Private labels are having a moment. At the start of the COVID-19 crisis, many consumer packaged goods (CPG) brands disappeared from store shelves due to panic buying and stocking pantries. Some shoppers who couldn’t find their favorite brands bought private-label goods instead — and continue to do so. The fact that private labels are often cheaper than national brands has also helped cash-strapped consumers tighten their wallets. These two advantages – high availability and low price – have made private-label products much more attractive to consumers during the COVID-19 pandemic. As retailers become stronger and more global, they increasingly focus on their brands at the expense of manufacturer brands. Rather than just selling on price, retailers turned private labels into brands. Over the past 20 years, private label market share has averaged 14% of supermarket sales in US dollars. At the depth of the 1981–1982 recession, it peaked at 17% of sales; in 1994, when private labels received a lot of media attention, it was more than two percentage points lower at 14.8%.
Private label products have significant benefits for both retailers and consumers. Their biggest benefits to retailers include lower costs, higher profit margins, higher chain profitability, increased product differentiation and turnover, control over shelf space, control over production, control over pricing, adaptability, creating store loyalty, control over branding, and strong visual identity. But there are a few disadvantages as well. In this article, we will explain what private labelling is and its advantages and disadvantages.
What Are Private Labels?
A private label product is a product that a retailer produces by a third party but sells under its brand name. The seller checks everything about the product. This includes checking the product’s specifications, packaging method, quality, and everything else.
The private labeling products are then delivered to the retailer for sale. As far as consumers are concerned, these are the company’s “own brand” products. Most consumer goods categories include both branded and private-label products. Below are some examples of industries where private labeling is most prevalent:
- Personal care – nail salons, hair salons, and other establishments may sell nail polishes, shampoos, etc.
- Food & Beverage – Condiments, sauces, etc., own brand grocery stores.
- Clothing – High-street clothing stores often sell their ranges alongside branded alternatives.
- Pet Food and Accessories – Pet stores sell pet food, toys, and other products with their brand.
Pros and Cons of Private Labeling:
Private labeling holds several advantages, but on the other hand, it also has some advantages. Following are some advantages and disadvantages of private labeling products.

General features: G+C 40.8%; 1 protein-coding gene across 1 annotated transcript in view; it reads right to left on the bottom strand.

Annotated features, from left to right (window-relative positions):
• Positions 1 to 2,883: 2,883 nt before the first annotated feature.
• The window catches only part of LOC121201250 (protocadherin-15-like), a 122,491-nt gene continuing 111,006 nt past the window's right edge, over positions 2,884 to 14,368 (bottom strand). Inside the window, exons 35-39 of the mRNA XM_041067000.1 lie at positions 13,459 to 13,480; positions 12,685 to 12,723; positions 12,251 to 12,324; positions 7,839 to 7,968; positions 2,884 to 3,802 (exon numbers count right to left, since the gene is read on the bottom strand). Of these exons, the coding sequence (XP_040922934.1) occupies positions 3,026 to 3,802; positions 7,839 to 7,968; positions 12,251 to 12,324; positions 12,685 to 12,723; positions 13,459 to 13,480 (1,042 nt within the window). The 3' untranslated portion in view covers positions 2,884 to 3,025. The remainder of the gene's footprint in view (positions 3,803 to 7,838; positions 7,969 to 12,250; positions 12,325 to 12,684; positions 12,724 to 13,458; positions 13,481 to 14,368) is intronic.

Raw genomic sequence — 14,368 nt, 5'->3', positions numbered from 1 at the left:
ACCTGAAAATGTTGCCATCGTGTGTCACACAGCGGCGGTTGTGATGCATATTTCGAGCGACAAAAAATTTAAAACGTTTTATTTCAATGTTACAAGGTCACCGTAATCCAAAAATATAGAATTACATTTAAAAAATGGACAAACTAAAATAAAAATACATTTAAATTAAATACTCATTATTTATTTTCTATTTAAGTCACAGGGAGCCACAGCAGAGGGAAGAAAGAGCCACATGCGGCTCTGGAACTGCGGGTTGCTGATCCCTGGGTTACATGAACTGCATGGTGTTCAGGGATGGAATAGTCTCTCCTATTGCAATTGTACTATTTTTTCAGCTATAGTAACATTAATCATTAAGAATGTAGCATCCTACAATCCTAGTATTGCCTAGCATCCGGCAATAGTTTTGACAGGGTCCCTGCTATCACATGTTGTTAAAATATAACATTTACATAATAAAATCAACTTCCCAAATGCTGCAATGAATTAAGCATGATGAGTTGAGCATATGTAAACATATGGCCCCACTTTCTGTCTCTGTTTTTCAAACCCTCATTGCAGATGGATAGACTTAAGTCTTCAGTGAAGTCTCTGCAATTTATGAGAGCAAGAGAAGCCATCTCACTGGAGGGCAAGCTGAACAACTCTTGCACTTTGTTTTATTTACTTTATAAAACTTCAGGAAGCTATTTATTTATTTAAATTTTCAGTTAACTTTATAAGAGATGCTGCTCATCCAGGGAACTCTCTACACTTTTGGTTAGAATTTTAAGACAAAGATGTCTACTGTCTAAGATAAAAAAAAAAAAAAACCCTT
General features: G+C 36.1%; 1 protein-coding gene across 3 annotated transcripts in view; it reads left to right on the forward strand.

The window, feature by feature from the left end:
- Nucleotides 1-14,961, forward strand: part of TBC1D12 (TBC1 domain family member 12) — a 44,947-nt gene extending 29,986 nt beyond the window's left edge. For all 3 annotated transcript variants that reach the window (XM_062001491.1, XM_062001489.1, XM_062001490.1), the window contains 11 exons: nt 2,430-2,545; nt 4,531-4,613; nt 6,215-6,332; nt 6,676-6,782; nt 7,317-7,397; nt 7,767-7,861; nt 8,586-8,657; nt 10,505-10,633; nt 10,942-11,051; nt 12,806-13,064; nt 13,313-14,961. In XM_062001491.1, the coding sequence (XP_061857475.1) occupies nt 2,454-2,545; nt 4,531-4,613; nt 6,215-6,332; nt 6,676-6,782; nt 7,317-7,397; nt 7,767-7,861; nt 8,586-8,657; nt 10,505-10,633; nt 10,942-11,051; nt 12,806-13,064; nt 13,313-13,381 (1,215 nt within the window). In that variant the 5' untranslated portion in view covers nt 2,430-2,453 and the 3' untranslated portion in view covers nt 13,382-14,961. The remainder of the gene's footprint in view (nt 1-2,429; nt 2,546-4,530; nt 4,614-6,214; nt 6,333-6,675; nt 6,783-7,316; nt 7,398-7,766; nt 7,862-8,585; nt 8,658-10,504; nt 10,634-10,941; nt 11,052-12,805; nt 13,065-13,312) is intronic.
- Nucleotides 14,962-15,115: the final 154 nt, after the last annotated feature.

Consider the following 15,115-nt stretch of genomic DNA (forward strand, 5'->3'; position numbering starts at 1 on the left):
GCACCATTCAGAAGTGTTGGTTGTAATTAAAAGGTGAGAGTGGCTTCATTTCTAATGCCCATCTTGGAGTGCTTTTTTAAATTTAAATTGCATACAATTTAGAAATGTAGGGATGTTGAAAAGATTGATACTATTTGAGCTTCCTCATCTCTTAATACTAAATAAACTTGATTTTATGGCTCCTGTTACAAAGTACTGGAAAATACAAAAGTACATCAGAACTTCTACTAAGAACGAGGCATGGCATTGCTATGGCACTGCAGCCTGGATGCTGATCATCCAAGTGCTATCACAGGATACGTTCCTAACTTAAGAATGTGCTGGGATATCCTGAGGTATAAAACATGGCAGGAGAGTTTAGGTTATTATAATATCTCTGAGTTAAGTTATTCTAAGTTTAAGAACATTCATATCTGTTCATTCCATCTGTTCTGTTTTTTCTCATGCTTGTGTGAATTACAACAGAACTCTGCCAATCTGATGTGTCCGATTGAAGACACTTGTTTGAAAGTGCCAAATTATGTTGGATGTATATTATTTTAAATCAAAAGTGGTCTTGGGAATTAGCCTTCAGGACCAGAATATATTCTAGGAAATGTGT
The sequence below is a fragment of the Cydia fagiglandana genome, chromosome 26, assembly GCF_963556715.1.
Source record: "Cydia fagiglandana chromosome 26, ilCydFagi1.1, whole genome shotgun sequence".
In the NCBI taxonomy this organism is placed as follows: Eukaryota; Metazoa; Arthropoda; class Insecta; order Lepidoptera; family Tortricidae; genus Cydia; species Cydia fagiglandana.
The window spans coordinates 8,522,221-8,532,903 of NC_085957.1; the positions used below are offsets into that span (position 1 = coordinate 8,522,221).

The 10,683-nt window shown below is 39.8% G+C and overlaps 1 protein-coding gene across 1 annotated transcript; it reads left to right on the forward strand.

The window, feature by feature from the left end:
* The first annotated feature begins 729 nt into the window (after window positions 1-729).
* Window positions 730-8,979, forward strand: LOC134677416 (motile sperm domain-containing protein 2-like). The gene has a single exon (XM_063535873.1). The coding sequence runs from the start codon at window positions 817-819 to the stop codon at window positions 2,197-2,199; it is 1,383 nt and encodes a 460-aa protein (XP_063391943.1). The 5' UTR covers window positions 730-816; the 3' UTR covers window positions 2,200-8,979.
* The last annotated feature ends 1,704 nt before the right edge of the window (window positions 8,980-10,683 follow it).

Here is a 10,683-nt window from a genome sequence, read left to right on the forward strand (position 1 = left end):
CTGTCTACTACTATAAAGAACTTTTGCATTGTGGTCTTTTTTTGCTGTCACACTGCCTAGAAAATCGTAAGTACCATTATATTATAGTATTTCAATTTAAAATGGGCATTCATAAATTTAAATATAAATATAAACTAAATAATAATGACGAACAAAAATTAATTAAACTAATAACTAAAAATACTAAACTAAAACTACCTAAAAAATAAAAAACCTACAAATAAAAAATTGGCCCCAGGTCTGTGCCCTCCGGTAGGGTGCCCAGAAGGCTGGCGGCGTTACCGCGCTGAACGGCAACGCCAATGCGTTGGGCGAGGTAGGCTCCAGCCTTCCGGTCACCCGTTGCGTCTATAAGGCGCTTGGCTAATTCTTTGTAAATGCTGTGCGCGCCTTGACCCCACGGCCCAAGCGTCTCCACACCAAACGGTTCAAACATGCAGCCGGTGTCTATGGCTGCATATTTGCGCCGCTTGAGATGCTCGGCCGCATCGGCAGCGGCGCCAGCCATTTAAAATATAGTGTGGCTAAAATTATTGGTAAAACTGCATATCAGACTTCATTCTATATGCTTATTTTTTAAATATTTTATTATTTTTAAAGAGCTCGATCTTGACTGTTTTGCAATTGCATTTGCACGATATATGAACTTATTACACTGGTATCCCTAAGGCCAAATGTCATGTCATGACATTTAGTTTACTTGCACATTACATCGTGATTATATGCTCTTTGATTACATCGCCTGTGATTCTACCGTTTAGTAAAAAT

Pros of Private Label Products
- Higher Profit Margin
Retailers control the entire supply chain, so there is complete control over the price of products. And with this price control comes a better profit margin compared to resale products. The cost of making your products is usually more affordable than buying pre-made products. This allows you to make more money on every sale.
- Price Control
Selling private label products has zero impact on their price, but provides a lot of control over prices. Own private label brands allow you to price your products based on your marketing strategy and operate sales independently. Many suppliers are unwilling to spend money on marketing, which is a big incentive for private labeling because you focus on branding with enough supply available.
Unless you want to go the wholesale route, you will have exclusive rights to your product. It will not be sold anywhere other than your store. Private labeling makes it easy to stand out from the competition. Many private labels succeed because good marketing creates demand for the product.
- Get Brand-Driven Benefits
One of the biggest advantages that every brand tries to use is customer loyalty. With private labeling, you can build your brand without investing in infrastructure or human resource costs. The only major investment comes in the form of marketing and packaging costs. Brand loyalty ensures that you have an idea of how many units you can sell and also helps you plan for new product launches.
- Competitive Edge
The product mix proposed by various retailers is usually quite similar. In such cases, private labels manage to be a unique offering. The retailer has a competitive advantage by extending unique private labels.
Cons of Private Label Products
Following are some disadvantages of private labeling products.
- There isn’t the same assurance of quality
Today, there are very reliable products from private-label brands on the shelves. The only problem is that not every product has the same quality assurance as a national brand. Most consumers will always prefer the safety, convenience, and value of a national brand, even if they have to pay more to get it. National brands also reduce the clutter of shopping, something that a private label brand can rarely compete with on a long-term basis.
- Minimum Order Quantity
Most manufacturers have a minimum order quantity that you must meet before they will work with you. They must use their resources, including production capacities. It makes no sense for them to go through all the work to make a handful of any given product. They too are in the business of profit. In many situations, the minimum order amount is greater than the amount you would otherwise order.
To sum it up with these points, you can decide whether to sell under private label or not, but we would like to emphasize two things to our readers: Only go for it if you see enough margin, because that is the primary factor for private labeling.
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